(Continued from Part 1. This concludes the article.)
A Calf is Born and Begins Milking
It’s been a bit of a rodeo, but I am undeterred. She was gentle as long as you didn’t touch her. LOL. She was sweet and beautiful as long as you didn’t interrupt her grazing on the grassy knoll. She learned to come into the stanchion, which is basically a structure you build to milk your cow in if you don’t have a barn set up to use. It has a “head gate” so that you can hold the cow’s head still, and therefore her body, for milking, health care, etc. The only reason on God’s green earth that she willingly came into the stanchion was because she’s a pig when it comes to a pan of grain. But, you can’t over feed ‘em when they’re pregnant or they will get fat and that will cause a more difficult birth. We walked a fine line until she had her calf. She got a little grain, she got cut up apples, as long as she tolerated me “handling” her. Every day we practiced entering the stanchion, locking the head gate, eating a bit of grain or apples, and “handling” her udders. She barely tolerated it, but we kept at it.
The day she had her calf was the most nerve-wracking experience next to birthing my own children. It was just her and me. I watched her all day and I could tell she was in labor, but there were no little hooves poking out; I didn’t see her water break; no visible signs other than her seemingly having contractions – something I would recognize. Late in the day I couldn’t see her so I went looking and found her laying at the bottom of the grassy knoll on her side. There were 2 hooves poking out, palms down – a good sign that the calf was in the right position. I could see a little tongue on top of the hooves – also a good sign that the calf’s head was in the right position. She seemed distressed and I started to panic.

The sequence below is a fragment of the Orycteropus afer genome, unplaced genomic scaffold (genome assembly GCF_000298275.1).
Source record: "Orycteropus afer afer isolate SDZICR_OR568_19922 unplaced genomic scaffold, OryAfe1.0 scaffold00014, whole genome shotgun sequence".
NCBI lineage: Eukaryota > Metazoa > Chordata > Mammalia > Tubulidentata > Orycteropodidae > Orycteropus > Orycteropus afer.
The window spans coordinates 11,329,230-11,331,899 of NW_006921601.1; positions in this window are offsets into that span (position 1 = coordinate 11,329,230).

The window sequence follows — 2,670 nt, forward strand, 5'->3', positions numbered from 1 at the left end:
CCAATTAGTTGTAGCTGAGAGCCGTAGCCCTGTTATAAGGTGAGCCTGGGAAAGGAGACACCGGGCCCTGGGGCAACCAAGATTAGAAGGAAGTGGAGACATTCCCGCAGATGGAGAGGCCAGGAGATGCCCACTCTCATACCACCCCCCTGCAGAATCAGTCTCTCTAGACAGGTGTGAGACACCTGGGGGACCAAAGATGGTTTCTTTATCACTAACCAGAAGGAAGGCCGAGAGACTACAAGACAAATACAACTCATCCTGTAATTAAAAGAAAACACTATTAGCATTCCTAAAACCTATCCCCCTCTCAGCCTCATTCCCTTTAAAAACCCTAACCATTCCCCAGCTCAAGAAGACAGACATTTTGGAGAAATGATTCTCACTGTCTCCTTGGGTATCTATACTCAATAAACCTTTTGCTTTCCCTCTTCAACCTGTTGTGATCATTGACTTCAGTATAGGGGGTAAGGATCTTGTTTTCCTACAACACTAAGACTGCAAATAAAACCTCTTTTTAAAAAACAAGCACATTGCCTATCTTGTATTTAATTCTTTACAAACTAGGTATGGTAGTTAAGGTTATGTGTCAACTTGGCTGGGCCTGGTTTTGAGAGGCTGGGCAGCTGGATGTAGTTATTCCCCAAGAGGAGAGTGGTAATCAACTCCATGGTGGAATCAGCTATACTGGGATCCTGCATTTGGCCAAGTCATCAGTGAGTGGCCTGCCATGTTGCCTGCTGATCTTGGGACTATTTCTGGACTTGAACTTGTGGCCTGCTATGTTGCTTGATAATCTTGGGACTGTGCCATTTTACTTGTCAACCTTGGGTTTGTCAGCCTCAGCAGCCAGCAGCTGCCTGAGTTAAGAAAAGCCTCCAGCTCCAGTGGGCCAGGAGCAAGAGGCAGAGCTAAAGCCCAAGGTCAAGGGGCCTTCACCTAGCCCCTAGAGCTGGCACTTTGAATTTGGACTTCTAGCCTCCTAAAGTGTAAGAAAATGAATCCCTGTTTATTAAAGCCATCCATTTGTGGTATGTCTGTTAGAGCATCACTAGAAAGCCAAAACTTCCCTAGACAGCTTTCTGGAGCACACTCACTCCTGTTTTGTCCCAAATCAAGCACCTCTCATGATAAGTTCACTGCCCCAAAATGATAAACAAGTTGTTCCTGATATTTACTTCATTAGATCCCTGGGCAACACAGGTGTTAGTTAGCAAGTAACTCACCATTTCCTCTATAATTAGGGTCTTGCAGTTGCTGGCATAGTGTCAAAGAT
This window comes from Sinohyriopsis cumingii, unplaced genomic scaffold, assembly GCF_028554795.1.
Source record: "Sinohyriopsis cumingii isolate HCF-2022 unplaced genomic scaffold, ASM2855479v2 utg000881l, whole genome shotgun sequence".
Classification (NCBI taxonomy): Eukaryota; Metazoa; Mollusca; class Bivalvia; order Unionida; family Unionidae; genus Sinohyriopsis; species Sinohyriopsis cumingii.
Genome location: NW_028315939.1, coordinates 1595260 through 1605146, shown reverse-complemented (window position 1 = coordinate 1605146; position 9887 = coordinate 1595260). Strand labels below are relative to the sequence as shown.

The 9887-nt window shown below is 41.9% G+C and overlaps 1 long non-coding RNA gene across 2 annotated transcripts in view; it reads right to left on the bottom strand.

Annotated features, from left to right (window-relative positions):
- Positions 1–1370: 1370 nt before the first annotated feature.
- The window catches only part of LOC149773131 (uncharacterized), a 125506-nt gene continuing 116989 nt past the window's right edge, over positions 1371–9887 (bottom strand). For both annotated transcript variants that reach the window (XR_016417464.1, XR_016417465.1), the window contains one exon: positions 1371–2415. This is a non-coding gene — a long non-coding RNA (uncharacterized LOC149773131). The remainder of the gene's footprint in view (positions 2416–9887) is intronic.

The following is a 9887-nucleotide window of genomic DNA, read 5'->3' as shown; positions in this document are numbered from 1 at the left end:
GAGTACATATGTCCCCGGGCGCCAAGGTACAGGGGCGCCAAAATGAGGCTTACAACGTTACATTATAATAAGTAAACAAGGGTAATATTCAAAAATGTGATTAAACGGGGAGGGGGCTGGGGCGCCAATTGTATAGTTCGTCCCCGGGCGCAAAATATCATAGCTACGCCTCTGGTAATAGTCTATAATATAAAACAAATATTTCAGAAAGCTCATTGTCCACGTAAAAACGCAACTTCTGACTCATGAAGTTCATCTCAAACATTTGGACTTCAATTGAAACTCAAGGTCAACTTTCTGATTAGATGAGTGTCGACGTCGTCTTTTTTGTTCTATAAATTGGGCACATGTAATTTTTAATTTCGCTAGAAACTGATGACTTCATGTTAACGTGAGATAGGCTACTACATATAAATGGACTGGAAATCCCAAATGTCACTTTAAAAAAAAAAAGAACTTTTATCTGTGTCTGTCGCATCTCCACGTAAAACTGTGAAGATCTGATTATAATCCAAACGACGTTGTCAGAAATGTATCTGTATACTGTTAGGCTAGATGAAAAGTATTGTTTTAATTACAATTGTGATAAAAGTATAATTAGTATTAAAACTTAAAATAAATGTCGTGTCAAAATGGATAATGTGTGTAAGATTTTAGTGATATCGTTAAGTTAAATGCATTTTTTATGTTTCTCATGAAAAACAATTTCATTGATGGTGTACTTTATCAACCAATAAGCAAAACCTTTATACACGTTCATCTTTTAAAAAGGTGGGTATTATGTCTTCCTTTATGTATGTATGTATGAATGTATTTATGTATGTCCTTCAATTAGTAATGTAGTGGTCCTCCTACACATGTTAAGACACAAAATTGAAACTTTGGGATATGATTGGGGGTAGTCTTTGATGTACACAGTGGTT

To my inexperienced eye, the calf seemed very large (Guernseys usually are). I decided to call a neighbor for help and the local large animal vet. From what I had learned, you want to see progression every 20 minutes at this point and she seemed to be stuck. What I should have done was grab that calf and pull it when she pushed, but I was afraid to since she didn’t like being handled. I had never experienced anything like this in my life. I kept telling her she could do it and I prayed. Lo and behold, before the vet or any help could arrive, the cow pushed that huge calf out, and then put her head down as if she was going to die. I gently talked to her and the calf, who was obviously alive and started to breathe on its own. She had no idea what she’d just done. Then, the calf moved and she jumped up to care for it. The sweetest thing I’ve ever seen.
If you’ve had a baby, you know that moment when you see your baby the first time. That mama cow’s world changed in that moment. After making sure all the appropriate things were happening, I went to cancel all the help I’d called. When I got back the calf was shivering and mama looked exhausted and was just staring at the calf. Oh dear. I ran back to the house, got a bucket and poured some molasses in it, then filled it with water, grabbed a feed bucket and dumped grain into it, and ran back out to that pasture to see if I could perk mama up so she could keep going. Bless her heart, sincerely – she was exhausted. The fluids and calories were just the ticket.
She went back to tending to her calf and I got to witness the calf stand and nurse. Several people told me that she should never have been inseminated with a large breed for her first calving experience. I was told I should have pulled that calf immediately and not waited. I think I was chastised for any number of “mistakes” I made.
In my romantic notion of a mama cow and her first calf, I thought everything else would be a lot easier than how it started. But, no…. This cow wouldn’t let anyone near her calf for love, money, apples, or grain, and she wouldn’t leave it. I took buckets of water to her a couple of times and a little grain. She finally realized that she could leave her calf to graze and get a drink, but she carefully hid her calf in the brush each time. After a few days had gone by, the calf was bounding about and doing whatever she wanted, much to mama’s chagrin. Mama would quietly bellow and then lead the calf to a shady spot out of view of the rest of the farm. The calf would bound back out. Mama is finally coming to terms with the fact that no one is going to kill her calf.